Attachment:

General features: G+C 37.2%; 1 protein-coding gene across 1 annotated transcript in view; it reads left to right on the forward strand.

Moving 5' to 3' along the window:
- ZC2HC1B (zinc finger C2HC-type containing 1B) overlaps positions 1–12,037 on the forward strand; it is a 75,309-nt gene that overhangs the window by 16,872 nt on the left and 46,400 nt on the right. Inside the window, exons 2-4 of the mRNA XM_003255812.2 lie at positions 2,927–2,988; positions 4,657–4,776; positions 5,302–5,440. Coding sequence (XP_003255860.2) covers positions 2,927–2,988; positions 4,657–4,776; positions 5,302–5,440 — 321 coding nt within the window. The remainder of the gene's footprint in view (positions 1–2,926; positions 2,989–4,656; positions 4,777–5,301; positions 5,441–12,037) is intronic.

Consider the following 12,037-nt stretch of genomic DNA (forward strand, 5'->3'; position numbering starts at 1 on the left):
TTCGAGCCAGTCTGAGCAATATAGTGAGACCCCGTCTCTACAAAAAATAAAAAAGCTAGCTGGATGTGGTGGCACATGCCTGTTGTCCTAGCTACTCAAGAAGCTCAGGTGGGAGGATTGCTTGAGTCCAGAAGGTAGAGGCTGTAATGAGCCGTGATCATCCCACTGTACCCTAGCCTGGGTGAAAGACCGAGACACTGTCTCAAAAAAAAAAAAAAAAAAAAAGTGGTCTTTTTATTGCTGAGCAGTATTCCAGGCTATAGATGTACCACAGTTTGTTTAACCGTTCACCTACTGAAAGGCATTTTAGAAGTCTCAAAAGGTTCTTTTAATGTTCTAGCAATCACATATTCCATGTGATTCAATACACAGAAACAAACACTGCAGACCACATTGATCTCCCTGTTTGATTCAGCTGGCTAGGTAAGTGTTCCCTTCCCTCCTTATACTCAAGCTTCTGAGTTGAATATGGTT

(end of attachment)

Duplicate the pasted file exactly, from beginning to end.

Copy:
General features: G+C 37.2%; 1 protein-coding gene across 1 annotated transcript in view; it reads left to right on the forward strand.

Moving 5' to 3' along the window:
- ZC2HC1B (zinc finger C2HC-type containing 1B) overlaps positions 1–12,037 on the forward strand; it is a 75,309-nt gene that overhangs the window by 16,872 nt on the left and 46,400 nt on the right. Inside the window, exons 2-4 of the mRNA XM_003255812.2 lie at positions 2,927–2,988; positions 4,657–4,776; positions 5,302–5,440. Coding sequence (XP_003255860.2) covers positions 2,927–2,988; positions 4,657–4,776; positions 5,302–5,440 — 321 coding nt within the window. The remainder of the gene's footprint in view (positions 1–2,926; positions 2,989–4,656; positions 4,777–5,301; positions 5,441–12,037) is intronic.

Consider the following 12,037-nt stretch of genomic DNA (forward strand, 5'->3'; position numbering starts at 1 on the left):
TTCGAGCCAGTCTGAGCAATATAGTGAGACCCCGTCTCTACAAAAAATAAAAAAGCTAGCTGGATGTGGTGGCACATGCCTGTTGTCCTAGCTACTCAAGAAGCTCAGGTGGGAGGATTGCTTGAGTCCAGAAGGTAGAGGCTGTAATGAGCCGTGATCATCCCACTGTACCCTAGCCTGGGTGAAAGACCGAGACACTGTCTCAAAAAAAAAAAAAAAAAAAAAGTGGTCTTTTTATTGCTGAGCAGTATTCCAGGCTATAGATGTACCACAGTTTGTTTAACCGTTCACCTACTGAAAGGCATTTTAGAAGTCTCAAAAGGTTCTTTTAATGTTCTAGCAATCACATATTCCATGTGATTCAATACACAGAAACAAACACTGCAGACCACATTGATCTCCCTGTTTGATTCAGCTGGCTAGGTAAGTGTTCCCTTCCCTCCTTATACTCAAGCTTCTGAGTTGAATATGGTT